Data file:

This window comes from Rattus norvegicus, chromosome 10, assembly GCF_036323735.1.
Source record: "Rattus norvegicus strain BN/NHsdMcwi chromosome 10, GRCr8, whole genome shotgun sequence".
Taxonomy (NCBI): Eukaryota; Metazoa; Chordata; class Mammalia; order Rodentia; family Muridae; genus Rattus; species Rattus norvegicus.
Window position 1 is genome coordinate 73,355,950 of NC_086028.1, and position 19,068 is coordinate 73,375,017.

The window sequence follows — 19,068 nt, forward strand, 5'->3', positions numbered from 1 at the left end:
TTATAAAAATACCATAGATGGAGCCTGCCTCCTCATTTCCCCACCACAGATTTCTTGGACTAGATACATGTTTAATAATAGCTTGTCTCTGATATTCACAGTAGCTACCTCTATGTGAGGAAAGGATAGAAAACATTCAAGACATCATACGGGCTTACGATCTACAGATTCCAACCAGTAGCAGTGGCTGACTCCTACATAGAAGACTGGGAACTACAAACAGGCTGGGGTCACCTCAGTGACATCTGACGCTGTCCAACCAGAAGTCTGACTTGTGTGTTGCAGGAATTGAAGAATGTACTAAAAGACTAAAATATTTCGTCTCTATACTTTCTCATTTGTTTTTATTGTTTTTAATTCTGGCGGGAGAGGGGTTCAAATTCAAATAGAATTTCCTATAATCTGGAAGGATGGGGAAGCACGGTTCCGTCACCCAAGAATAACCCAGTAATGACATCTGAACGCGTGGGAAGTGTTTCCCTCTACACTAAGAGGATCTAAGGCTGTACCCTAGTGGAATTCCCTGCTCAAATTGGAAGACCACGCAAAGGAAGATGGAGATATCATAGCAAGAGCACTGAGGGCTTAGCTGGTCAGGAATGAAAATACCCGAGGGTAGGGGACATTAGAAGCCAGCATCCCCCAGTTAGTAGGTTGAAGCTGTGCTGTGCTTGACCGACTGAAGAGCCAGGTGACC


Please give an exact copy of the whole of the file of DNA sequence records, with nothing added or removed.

This window comes from Rattus norvegicus, chromosome 10, assembly GCF_036323735.1.
Source record: "Rattus norvegicus strain BN/NHsdMcwi chromosome 10, GRCr8, whole genome shotgun sequence".
Taxonomy (NCBI): Eukaryota; Metazoa; Chordata; class Mammalia; order Rodentia; family Muridae; genus Rattus; species Rattus norvegicus.
Window position 1 is genome coordinate 73,355,950 of NC_086028.1, and position 19,068 is coordinate 73,375,017.

The window sequence follows — 19,068 nt, forward strand, 5'->3', positions numbered from 1 at the left end:
TTATAAAAATACCATAGATGGAGCCTGCCTCCTCATTTCCCCACCACAGATTTCTTGGACTAGATACATGTTTAATAATAGCTTGTCTCTGATATTCACAGTAGCTACCTCTATGTGAGGAAAGGATAGAAAACATTCAAGACATCATACGGGCTTACGATCTACAGATTCCAACCAGTAGCAGTGGCTGACTCCTACATAGAAGACTGGGAACTACAAACAGGCTGGGGTCACCTCAGTGACATCTGACGCTGTCCAACCAGAAGTCTGACTTGTGTGTTGCAGGAATTGAAGAATGTACTAAAAGACTAAAATATTTCGTCTCTATACTTTCTCATTTGTTTTTATTGTTTTTAATTCTGGCGGGAGAGGGGTTCAAATTCAAATAGAATTTCCTATAATCTGGAAGGATGGGGAAGCACGGTTCCGTCACCCAAGAATAACCCAGTAATGACATCTGAACGCGTGGGAAGTGTTTCCCTCTACACTAAGAGGATCTAAGGCTGTACCCTAGTGGAATTCCCTGCTCAAATTGGAAGACCACGCAAAGGAAGATGGAGATATCATAGCAAGAGCACTGAGGGCTTAGCTGGTCAGGAATGAAAATACCCGAGGGTAGGGGACATTAGAAGCCAGCATCCCCCAGTTAGTAGGTTGAAGCTGTGCTGTGCTTGACCGACTGAAGAGCCAGGTGACC